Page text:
What Is Ductwork and How Does It Work?

HVAC Logo IconBy Tom MoorApril 11, 2024
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Air ducts inside a home

Have you ever wondered how conditioned air reaches every corner of your home to keep you and your family safe and comfortable? The secret lies within a network of tubes called ductwork.

Often hidden out of sight and out of mind, ductwork – perhaps the unsung hero of your HVAC system – plays a vital role in ensuring your home stays comfortable year-round. HVAC.com explains the role of your home’s ductwork, what they’re made of, and how they work. 

The Main Components of an Air Duct System

Without getting too technical, ductwork is best described as a network of metal or flexible pipes that transport conditioned air from your HVAC system to air vents, which then distribute the air into your home’s living areas. Ducts typically snake through attics, crawlspaces, or basements – delivering cool air in summer and warm air in winter.

Here’s a breakdown of the key components of a ductwork system:

  • Main Trunk: Envision the main trunk as the highway of your duct system. It’s the largest duct and receives conditioned air directly from the heating and air conditioning unit.
  • Branches: Like branches on a tree, these smaller ducts branch off from the main trunk, directing air towards different zones or floors of your house.
  • Supply Ducts: These ducts carry the conditioned air from the main trunk and branches to individual rooms.
  • Return Ducts: These ducts collect stale air from rooms and funnel it back to the HVAC unit for filtering and reconditioning.
  • Registers and Grilles: These are the openings in walls, floors, or ceilings where conditioned air enters and exits rooms. They often have adjustable louvers to control airflow direction and volume.

Does My HVAC System Need Ducts?

While ductwork is a key component in many forced air HVAC systems, it’s not universally used. The most common types of ducted systems include split systems, where the heating and cooling units are separate, and packaged systems, where both functions are housed in a single unit. Furnaces, air conditioners, and air-source heat pumps all require ductwork. Geothermal systems may also use ductwork as their distribution system.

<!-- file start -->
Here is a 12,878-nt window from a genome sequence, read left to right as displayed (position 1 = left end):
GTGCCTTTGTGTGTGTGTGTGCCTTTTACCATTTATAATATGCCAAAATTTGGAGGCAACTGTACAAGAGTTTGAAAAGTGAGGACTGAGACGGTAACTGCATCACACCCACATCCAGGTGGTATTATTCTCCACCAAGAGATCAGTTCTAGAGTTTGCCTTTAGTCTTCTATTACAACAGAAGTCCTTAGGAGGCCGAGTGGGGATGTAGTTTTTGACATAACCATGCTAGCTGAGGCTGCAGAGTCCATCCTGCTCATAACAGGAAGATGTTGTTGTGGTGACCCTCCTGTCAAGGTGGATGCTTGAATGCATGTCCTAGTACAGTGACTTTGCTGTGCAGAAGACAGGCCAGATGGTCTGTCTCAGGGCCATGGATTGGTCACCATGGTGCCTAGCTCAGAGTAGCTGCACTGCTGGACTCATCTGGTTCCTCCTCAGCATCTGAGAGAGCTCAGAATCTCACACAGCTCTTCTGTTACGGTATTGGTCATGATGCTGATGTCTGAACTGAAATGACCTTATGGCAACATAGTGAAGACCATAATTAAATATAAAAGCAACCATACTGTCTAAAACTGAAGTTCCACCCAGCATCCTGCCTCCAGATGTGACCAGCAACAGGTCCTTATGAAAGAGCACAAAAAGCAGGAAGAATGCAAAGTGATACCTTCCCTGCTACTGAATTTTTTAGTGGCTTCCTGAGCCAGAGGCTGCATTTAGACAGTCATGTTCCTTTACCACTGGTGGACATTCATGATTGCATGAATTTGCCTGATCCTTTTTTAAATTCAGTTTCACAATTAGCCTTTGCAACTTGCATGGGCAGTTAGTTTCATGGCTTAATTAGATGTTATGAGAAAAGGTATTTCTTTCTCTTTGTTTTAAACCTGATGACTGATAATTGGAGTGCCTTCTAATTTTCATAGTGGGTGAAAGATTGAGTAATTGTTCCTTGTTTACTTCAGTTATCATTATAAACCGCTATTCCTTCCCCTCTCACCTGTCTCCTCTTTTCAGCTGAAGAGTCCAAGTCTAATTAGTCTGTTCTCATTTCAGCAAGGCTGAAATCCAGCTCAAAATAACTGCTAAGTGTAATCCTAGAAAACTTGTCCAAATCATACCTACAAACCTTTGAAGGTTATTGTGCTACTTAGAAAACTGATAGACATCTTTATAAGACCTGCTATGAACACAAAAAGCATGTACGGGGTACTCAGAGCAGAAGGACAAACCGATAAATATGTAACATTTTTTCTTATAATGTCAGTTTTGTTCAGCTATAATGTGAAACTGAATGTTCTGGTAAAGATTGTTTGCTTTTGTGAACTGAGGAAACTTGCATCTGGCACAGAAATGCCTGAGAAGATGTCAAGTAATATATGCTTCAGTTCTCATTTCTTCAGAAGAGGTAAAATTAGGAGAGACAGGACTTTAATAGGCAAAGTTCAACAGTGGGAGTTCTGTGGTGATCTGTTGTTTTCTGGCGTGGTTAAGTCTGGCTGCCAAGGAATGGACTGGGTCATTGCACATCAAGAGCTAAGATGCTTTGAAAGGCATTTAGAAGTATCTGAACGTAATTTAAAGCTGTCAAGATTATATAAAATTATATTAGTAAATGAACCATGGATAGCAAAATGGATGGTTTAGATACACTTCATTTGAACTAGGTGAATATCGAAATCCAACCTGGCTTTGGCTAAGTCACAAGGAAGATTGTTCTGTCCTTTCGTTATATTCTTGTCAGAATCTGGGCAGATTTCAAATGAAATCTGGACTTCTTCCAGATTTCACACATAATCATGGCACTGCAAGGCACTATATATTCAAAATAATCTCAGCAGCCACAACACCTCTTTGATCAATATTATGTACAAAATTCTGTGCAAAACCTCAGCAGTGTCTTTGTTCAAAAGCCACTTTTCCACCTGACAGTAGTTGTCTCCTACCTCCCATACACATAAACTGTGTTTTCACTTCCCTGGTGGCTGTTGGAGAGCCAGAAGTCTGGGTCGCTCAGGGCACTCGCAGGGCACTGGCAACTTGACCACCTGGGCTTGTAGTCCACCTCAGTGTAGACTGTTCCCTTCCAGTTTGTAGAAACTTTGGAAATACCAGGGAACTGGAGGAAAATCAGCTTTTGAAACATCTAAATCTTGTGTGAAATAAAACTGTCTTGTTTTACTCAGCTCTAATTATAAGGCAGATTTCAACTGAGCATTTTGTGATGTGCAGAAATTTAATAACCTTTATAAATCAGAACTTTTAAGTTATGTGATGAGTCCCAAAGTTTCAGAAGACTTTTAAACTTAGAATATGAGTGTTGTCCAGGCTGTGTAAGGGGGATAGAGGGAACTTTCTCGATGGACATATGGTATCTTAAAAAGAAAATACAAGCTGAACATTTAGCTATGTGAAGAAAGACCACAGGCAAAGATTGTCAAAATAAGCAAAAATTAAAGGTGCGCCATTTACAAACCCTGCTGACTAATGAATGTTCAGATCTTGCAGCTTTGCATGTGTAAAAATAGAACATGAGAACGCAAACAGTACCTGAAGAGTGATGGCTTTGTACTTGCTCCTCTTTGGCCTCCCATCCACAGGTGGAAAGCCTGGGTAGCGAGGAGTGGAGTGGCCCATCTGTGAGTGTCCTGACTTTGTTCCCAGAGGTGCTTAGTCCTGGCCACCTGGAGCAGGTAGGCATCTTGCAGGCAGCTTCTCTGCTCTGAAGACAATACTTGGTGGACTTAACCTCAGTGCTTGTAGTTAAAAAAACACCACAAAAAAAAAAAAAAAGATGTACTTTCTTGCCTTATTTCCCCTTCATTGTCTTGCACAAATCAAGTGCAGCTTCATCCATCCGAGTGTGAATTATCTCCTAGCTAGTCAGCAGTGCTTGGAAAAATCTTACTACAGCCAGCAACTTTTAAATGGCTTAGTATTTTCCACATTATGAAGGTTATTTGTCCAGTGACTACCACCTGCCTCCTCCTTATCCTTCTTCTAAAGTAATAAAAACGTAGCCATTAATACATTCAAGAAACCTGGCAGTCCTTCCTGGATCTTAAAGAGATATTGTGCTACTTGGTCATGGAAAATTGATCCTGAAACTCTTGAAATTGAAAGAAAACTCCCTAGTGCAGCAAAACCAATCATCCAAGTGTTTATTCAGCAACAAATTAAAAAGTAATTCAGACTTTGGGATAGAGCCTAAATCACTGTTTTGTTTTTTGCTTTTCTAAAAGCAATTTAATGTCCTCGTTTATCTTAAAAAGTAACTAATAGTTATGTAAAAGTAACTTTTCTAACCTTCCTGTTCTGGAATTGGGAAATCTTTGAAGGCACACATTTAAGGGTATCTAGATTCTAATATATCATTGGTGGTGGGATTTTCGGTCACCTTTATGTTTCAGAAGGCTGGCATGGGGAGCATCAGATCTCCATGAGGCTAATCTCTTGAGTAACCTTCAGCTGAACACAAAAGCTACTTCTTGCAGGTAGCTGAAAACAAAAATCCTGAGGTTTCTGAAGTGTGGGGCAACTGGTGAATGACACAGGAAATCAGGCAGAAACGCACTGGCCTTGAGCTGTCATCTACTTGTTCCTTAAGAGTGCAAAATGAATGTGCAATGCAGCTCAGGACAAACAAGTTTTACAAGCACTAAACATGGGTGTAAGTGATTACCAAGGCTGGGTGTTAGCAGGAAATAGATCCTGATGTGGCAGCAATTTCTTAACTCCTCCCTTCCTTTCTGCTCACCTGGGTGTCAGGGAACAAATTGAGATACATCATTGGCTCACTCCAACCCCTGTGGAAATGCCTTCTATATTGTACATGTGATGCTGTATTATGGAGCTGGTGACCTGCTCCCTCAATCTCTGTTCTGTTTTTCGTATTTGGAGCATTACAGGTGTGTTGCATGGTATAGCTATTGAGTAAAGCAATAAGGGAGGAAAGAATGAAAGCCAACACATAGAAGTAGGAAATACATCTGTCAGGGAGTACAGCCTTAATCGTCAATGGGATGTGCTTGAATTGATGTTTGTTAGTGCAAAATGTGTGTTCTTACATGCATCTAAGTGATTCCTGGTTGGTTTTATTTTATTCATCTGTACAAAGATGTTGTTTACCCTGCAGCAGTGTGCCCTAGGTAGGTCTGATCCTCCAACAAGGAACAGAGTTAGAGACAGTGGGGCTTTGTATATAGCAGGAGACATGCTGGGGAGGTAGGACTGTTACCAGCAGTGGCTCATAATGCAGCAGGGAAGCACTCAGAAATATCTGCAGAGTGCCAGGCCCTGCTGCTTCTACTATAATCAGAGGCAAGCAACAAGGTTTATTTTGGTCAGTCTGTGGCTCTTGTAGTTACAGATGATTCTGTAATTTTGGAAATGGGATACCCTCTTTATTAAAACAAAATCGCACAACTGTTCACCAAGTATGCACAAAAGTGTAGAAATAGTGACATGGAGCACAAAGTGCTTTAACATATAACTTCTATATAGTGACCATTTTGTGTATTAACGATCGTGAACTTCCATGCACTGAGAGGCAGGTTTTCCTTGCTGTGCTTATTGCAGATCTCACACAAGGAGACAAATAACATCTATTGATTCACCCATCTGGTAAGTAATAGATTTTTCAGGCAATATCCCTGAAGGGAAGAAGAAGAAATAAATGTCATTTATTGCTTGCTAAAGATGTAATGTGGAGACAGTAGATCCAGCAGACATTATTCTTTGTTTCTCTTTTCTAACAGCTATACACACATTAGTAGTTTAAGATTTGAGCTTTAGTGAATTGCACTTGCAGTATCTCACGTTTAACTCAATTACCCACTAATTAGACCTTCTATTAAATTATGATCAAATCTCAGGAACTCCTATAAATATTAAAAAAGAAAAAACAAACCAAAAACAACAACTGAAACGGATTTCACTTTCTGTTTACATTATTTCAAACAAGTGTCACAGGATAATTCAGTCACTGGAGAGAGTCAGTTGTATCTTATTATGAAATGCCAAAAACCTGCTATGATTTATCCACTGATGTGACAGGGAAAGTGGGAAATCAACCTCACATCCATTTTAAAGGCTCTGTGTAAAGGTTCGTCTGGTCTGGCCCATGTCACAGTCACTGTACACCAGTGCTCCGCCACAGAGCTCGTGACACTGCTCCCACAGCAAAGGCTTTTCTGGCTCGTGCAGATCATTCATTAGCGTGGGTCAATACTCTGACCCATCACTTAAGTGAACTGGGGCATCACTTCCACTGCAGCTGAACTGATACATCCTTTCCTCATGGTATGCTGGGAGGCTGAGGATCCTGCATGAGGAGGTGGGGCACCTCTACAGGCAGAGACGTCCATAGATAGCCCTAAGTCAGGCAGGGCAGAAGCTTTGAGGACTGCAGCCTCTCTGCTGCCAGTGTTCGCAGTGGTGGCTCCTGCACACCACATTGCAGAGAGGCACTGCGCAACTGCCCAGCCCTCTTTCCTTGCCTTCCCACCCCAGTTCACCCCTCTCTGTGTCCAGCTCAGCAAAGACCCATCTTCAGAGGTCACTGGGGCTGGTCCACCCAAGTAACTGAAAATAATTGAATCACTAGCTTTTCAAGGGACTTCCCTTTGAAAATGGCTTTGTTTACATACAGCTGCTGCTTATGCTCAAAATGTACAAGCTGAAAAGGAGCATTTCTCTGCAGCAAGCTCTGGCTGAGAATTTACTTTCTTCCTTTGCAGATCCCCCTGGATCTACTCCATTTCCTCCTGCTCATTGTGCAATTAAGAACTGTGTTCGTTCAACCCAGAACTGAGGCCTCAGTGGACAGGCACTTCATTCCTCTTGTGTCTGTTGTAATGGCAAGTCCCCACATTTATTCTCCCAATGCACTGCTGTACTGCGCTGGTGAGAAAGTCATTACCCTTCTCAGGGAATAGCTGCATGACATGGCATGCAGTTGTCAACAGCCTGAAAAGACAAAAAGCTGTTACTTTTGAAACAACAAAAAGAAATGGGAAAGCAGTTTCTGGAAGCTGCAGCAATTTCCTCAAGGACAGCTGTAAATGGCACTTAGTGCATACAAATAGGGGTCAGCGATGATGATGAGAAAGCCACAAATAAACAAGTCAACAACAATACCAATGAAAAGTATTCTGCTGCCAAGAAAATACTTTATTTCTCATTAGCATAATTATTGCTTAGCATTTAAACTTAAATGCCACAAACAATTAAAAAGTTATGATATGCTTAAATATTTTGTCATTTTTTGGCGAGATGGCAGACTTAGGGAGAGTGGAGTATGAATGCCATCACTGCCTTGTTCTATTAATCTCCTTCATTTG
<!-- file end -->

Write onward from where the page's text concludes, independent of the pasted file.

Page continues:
As their name implies, ductless mini-splits do not require ducts. They deliver conditioned air directly through individual wall-mounted units.

How Air Travels Through Ducts

Here’s a simplified look at the journey air takes within your ductwork:

  1. Intake: Unconditioned air is pulled into the return ducts through a return grille before being circulated to the HVAC unit.
  2. Filtering: The air passes through a filter that removes dust, allergens, and other impurities.
  3. Heating/Cooling: The air is heated or cooled, depending on the season.
  4. Distribution: The conditioned air travels through the main trunk, branch ducts, and supply ducts.
  5. Delivery: Conditioned air enters your living spaces via vents and registers.
  6. Return: Stale air is drawn back into the return ducts through grilles, and the cycle repeats.

Types of Ductwork Materials

Ductwork comes in various materials, each offering their own set of pros and cons:

  • Sheet Metal: This is the most traditional and durable option, offering excellent fire resistance and longevity. However, it’s also the most expensive and requires installation by a skilled HVAC contractor.
  • Fiberglass: Fiberglass ductwork is a budget-friendly option that’s lightweight and easy to install. However, it’s prone to tears and leaks and may not be as efficient as metal ducts.
  • Flexible Ductwork: Made from flexible insulated tubes, flexible ductwork is commonly used for short runs or tight spaces. While convenient, it can restrict airflow if not properly installed.

Choosing the right ductwork material depends on your budget, layout, and desired efficiency level. Speaking with an HVAC professional is recommended to help you choose the type of ductwork that works best for your home and budget.

Maintaining Optimal Ductwork Performance

Leaking ducts can cause energy waste, poor indoor air quality, and reduced comfort. Signs of ductwork include uneven room temperatures or high energy bills. A technician can seal any leaks they find.

Ensure your ducts are properly insulated, especially in unconditioned spaces like attics or crawl spaces. This prevents conditioned air from losing heat or coolness before reaching its destination.

Many companies offer duct cleaning services and recommend periodic cleaning. However, the U.S. Environmental Protection Agency recommends duct cleaning only on an as-needed basis, such as in cases of substantial visible mold growth, vermin infestation, or severe clogs that result in particles being released into living areas. By maintaining your ductwork system, you can ensure optimal efficiency, improved indoor air quality, and a comfortable living environment.

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